Music Review – Cuphead

9/9

 

Instant Replay Value

It’s about 1am and I’m hunched over my computer, replaying the Cuphead level “Murine Corps” for what must be the 49th time (mostly because attempts 1-48 have gone awry). I’ve already finished the game, and I’ve even gotten a coveted “S” rating on this very level.

But the music in this stage is just perfect.

It rushes just enough to keep the song from dragging, and the horns play just enough behind the beat to give the song some weight. I can’t help but shimmy in my seat whenever I hear it.

And it’s not the only tune I experience that with. Across the board, Cuphead’s soundtrack rekindles that fiery hothouse jazz sound that made Duke Ellington and Benny Goodman household names, and it makes me want to play every single stage again, long after I would be done with the game. Stages are favorites not solely for their game mechanics, but primarily because the music is such a joy to listen to. Cuphead’s soundtrack is nothing short of a masterpiece.

Live Instruments Win Again

Often times with video game soundtracks, live instrumentation is a bit of a gamble; it’s likely more expensive to produce music this way due to the technical challenges of recording it and incorporating it into a gameplay situation. In my opinion, only a handful of games have incorporated a mostly acoustic soundtrack successfully (Super Mario Galaxy comes to mind instantly), and Cuphead easily falls into that category.

The recording and mixing quality of the music is stellar; you can pick out any section of the orchestra and focus on it with your ears very easily, and that is a testament to the tracking and mixing engineers who worked on these recordings. Small details and hits in the music are effective and discernible, glueing the songs together extraordinarily well.

As a wonderful bonus, the developers managed to take video of a couple of the recording sessions, providing a window into the process of capturing this fantastic music. Check it out:

Impeccable Writing

One thing that is apparent in Cuphead’s soundtrack is the way in which it’s matched with its level designs – run ‘n gun stages are lower key affairs with a stride piano foundation, while the boss battles tend to feature heavier rhythm and power. The initial boss stages tend to go for more marching style compositions, while the later stages kick into more Ellington-esque swing numbers. Flying stages are slightly whimsical, while club scenes are low down and heavy. The victory theme played after each successfully completed stage is a particular gem: a new addition to the 200-plus songs in history that were composed over Gershwin’s chord changes for “I Got Rhythm”.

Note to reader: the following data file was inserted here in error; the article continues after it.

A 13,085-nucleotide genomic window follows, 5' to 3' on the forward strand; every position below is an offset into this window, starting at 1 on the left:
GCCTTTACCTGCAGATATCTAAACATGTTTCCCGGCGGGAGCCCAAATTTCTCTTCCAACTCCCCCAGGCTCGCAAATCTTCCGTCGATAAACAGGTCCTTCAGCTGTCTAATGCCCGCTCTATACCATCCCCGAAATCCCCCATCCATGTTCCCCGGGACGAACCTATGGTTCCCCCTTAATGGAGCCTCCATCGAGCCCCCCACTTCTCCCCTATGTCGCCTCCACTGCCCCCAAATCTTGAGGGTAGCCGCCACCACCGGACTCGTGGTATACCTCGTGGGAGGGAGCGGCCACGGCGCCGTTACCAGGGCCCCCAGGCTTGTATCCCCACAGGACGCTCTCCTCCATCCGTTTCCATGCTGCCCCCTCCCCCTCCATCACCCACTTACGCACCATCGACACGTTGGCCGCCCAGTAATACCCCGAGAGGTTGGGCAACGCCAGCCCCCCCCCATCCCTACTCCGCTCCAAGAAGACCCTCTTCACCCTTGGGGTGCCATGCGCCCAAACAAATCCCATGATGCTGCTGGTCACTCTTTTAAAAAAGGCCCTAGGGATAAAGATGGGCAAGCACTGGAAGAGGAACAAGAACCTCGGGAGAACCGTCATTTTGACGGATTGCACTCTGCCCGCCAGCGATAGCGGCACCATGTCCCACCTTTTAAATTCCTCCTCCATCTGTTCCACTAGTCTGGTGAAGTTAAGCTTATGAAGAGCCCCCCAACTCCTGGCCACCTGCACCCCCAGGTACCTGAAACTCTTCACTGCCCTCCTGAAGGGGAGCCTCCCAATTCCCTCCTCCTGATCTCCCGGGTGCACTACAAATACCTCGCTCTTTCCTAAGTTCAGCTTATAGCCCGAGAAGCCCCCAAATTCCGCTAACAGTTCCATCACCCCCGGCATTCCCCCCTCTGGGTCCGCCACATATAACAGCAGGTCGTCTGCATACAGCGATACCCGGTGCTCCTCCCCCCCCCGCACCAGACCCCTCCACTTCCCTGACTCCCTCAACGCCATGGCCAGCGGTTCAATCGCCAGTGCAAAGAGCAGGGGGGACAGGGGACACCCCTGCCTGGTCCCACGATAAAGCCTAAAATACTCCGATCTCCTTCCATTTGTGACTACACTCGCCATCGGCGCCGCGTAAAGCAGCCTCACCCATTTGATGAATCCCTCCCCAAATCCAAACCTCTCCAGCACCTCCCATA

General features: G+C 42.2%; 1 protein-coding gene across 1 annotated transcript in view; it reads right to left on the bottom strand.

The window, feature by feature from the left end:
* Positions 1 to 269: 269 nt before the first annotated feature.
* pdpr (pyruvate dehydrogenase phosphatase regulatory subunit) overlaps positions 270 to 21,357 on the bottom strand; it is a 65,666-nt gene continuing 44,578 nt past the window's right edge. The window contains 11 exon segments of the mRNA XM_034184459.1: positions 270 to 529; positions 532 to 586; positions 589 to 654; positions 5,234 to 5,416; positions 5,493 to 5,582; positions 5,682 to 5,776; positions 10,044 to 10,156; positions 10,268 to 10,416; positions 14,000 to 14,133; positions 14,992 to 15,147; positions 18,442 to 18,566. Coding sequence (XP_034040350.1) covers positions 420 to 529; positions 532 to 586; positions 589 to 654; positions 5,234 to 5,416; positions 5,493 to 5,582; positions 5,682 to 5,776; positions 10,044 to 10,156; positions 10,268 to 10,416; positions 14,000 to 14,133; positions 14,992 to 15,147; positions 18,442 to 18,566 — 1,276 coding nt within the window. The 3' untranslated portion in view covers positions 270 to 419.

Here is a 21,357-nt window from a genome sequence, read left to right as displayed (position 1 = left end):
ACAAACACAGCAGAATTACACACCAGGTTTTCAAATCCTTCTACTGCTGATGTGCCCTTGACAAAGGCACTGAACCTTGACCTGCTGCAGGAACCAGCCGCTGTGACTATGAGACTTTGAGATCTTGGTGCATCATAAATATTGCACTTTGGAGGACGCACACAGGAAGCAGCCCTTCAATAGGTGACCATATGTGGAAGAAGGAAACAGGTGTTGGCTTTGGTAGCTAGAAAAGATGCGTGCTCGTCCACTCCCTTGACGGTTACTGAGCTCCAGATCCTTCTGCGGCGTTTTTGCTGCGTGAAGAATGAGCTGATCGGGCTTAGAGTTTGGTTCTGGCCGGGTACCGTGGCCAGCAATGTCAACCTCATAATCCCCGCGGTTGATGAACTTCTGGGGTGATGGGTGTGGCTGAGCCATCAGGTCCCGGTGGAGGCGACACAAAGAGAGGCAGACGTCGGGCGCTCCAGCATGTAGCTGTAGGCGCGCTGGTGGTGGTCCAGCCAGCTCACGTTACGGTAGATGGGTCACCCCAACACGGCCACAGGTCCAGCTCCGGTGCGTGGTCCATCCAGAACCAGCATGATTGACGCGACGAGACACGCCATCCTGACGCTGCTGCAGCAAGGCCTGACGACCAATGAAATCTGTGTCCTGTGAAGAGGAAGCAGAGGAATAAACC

The themes tend to match well with their bosses – a three-boss train battle starts out with a typical train whistle quote from the sax section, for example – and each piece features fantastic solo performances, a rarity in game music but a staple of jazz music that thankfully wasn’t overlooked in the production. Maddigan and company were approaching these compositions as songs first, rather than background music for gameplay, and it shows.

The verdict

If you have an extra 10 bucks to spare (on Steam), you owe it to yourself to pick up this soundtrack. It easily stands on its own as a collection of excellent jazz music, and is a worthwhile addition to anyone’s music library, whether they’re a gamer or not.

Buy the soundtrack from Bandcamp: https://studiomdhr.bandcamp.com/releases

P.S.: Because I have to brag, here’s my aforementioned “S” rating on Murine Corps, my proudest moment to date as a gamer. It also gives a good example of how the music plays well with the game:

  1. Nov 11, 2017 3:22 am

    Very Nice In depth analysis in this blog… look forward to seeing more of them. I can feel the passion and love you have of music and how it can compliment a video game

    • Dec 19, 2017 11:34 pm

      @Fredrick Saunders Sr

      Thanks so much, Fredrick! I wanted to try and convey the experience of playing the music with the game in the hopes that people will notice it more. Thanks for reading! 🙂

  2. Nov 11, 2017 5:27 am

    I’m not a gamer and this review makes me want to play the game…almost. Haha. I love the focus on the music. Something that often gets overlooked. Great writing!

    • Dec 19, 2017 11:33 pm

      @Ashley

      I agree, the music can be overlooked, especially in big website reviews. This is why I wanted to start doing this, so I could comment on the experience of hearing the music in a game, much like you’d comment on the experience of a soundtrack to a movie. thanks for reading! 🙂

  3. Nov 17, 2017 3:51 pm

    Indeed the live elements of the composition are are well in hand well in pocket and do well together where they do not overpower. The reviewer is correct.

    Edward, your passion for music TOGETHER with video games produced a nice marriage of thought. Great article.

    • Dec 19, 2017 11:32 pm

      @Meiko

      Thanks so much, Meiko, I really appreciate the comment 🙂

  4. Nov 18, 2017 12:22 am

    I’m not a gamer, but this review made me want to play the game. I looked to see if it was an app, and sadly it is not:( But I enjoyed listening to it as I read your blog. I was also able to pick out the different instruments. When are you going to write for games??? Great writing Ed. I enjoyed reading it.

    • Dec 19, 2017 11:32 pm

      @Angie Erickson Stevens

      Haha thanks Angie! I don’t know if I will ever get to the level where I am writing for games, but maybe someday! Yeah this game is only available for Windows PCs and Xbox One/360, but if you have any way to get the game, it is totally worth it. Not just for the soundtrack, but everything about it is amazing. Just be warned: it’s REALLY difficult, lol

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